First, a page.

BRANSON, Mo. — In a ballroom with antlers on the wall and hoof prints on the carpet, diversity coach Miguel Joey Aviles asked whether anyone knew how to merengue.
The economy depends on it. As tourism season kicks off this month, the remote getaway known for dinner theaters, country music concerts and a museum of dinosaur replicas has 2,050 vacancies — and a lack of locals applying.
So, like other areas with tight labor markets, Branson finds itself getting creative to fill jobs — in this case by recruiting people from a part of the United States with much higher unemployment.
But the plan to bring 1,000 workers from the island to overwhelmingly white, conservative Branson over the next three years has sparked unease, with critics saying that the newcomers will steal work from residents or drag down wages or bump up crime.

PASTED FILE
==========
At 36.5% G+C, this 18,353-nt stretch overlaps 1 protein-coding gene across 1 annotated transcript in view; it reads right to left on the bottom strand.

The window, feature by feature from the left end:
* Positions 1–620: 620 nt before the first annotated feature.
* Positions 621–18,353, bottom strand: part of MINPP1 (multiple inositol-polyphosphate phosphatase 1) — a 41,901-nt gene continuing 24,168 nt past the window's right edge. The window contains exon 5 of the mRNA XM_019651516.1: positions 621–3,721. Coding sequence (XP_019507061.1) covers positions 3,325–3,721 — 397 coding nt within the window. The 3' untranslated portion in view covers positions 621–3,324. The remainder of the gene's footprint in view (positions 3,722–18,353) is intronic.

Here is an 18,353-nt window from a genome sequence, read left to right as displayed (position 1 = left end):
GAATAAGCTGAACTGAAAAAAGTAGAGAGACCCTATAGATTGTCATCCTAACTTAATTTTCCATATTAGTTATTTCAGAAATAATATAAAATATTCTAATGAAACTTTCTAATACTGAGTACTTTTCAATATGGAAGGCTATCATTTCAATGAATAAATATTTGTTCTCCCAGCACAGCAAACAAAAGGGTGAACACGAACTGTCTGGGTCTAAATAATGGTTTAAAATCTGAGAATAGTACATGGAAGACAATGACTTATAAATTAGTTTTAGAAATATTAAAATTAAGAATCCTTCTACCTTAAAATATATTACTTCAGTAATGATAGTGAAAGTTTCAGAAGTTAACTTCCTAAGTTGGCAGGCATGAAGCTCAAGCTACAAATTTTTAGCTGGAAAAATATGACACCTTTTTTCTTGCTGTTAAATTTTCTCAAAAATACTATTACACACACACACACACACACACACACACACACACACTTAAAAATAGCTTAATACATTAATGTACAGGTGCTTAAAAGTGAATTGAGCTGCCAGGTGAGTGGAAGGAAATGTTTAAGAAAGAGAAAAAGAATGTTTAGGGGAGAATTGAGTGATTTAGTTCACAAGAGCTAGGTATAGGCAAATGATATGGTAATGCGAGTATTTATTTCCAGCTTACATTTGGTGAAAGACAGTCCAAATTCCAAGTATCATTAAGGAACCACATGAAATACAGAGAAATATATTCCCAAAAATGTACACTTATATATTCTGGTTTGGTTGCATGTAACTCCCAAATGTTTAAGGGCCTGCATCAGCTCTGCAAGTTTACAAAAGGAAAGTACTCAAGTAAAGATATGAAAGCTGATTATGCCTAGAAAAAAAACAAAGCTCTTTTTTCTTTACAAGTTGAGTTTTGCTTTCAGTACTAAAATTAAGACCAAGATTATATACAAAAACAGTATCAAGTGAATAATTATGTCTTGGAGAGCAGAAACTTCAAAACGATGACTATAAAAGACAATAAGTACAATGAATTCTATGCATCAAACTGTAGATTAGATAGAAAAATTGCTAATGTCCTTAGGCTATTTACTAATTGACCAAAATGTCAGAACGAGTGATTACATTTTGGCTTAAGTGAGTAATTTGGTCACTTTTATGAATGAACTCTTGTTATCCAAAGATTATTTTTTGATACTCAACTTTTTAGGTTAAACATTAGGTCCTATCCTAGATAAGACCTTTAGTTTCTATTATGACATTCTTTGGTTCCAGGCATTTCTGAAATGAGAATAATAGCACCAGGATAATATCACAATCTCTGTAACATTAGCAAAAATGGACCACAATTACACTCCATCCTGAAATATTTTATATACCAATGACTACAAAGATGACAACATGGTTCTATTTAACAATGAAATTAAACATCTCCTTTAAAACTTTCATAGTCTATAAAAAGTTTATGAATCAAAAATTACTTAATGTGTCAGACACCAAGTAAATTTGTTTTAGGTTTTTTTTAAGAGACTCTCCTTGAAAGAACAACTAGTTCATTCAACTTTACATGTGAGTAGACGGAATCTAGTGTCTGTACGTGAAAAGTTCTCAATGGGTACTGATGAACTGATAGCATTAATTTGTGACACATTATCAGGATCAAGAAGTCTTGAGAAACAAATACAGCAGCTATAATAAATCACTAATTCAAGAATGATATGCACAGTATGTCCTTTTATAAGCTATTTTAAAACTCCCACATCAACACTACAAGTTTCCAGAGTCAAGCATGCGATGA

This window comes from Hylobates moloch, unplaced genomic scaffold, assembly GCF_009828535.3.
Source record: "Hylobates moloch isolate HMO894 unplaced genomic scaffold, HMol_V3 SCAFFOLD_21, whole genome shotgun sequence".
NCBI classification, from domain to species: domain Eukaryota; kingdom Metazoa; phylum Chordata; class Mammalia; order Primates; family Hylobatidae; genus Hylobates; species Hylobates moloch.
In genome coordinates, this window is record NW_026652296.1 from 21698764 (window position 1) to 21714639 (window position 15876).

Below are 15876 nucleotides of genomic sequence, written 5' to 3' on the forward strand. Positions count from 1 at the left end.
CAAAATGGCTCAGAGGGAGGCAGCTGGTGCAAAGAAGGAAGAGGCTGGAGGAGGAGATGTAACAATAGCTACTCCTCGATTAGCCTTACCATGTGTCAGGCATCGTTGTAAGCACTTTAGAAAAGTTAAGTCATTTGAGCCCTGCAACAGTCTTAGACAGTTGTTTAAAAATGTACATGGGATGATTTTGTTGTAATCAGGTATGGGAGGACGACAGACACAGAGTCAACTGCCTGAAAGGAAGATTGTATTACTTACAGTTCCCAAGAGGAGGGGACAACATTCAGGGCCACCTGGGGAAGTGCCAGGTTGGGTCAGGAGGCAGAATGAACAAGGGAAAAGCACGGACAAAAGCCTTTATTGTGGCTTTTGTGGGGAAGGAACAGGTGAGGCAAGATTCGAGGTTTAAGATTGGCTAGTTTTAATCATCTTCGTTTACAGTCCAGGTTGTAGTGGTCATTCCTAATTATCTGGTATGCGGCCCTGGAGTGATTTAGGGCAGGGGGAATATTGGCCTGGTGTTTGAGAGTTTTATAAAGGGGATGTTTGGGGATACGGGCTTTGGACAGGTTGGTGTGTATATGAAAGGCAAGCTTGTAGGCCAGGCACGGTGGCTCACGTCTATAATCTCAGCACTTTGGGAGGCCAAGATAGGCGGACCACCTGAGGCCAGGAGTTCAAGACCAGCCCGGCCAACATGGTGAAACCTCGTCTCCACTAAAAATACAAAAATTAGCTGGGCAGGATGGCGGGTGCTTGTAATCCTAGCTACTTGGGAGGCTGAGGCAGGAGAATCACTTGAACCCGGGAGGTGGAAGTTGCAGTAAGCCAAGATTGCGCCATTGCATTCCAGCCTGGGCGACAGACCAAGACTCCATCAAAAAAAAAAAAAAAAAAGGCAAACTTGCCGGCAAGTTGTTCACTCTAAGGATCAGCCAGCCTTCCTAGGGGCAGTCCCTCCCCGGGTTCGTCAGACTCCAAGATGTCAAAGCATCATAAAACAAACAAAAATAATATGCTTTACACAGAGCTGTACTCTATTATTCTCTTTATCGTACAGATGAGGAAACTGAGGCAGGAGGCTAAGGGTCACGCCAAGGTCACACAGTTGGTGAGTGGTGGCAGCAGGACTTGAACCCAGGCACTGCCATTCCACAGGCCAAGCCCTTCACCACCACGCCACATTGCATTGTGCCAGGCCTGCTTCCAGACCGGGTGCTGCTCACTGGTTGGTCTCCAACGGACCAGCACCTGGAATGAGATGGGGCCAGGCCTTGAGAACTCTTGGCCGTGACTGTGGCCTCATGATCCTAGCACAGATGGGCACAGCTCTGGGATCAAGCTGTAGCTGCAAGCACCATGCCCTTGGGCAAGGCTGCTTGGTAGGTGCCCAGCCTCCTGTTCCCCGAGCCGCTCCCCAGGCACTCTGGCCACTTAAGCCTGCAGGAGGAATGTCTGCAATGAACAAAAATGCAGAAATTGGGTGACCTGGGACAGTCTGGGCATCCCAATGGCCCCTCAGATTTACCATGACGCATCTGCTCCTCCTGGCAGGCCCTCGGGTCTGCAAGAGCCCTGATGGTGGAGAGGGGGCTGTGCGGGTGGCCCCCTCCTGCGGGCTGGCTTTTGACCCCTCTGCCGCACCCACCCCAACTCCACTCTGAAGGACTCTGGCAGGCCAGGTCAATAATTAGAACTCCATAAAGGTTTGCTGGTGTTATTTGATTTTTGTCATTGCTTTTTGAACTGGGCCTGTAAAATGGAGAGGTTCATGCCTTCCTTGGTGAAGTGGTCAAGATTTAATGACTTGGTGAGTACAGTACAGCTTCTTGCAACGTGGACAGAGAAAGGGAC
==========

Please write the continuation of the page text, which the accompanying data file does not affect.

Inside the mountain lodge with Aviles, however, managers who say they’re desperate for employees stood up and tried to move their hips. They came from hotels, hospitals, hardware stores and banks, paying $50 each for the workshop.
“It’s very, very difficult to find talented people in this labor market,” said Lynn Brown, regional human resources manager at Bluegreen Vacations. Few responded to the 20 vacancies he had posted online.
It’s another challenge to get workers to stay. Aviles advises bosses to check in often, ask about their mothers and request that grocery stores in the area sell plantains and Goya coconut water.
“It’s not enough to invite them to the party,” Aviles said, twisting his body to the beat. “Bring them to the dance floor.”
Branson boasts hiking, cave tours and 47 music venues, including Dolly Parton’s horse show, which a Slate reviewer recently described as “the Lost Cause of the Confederacy meets Cirque du Soleil.”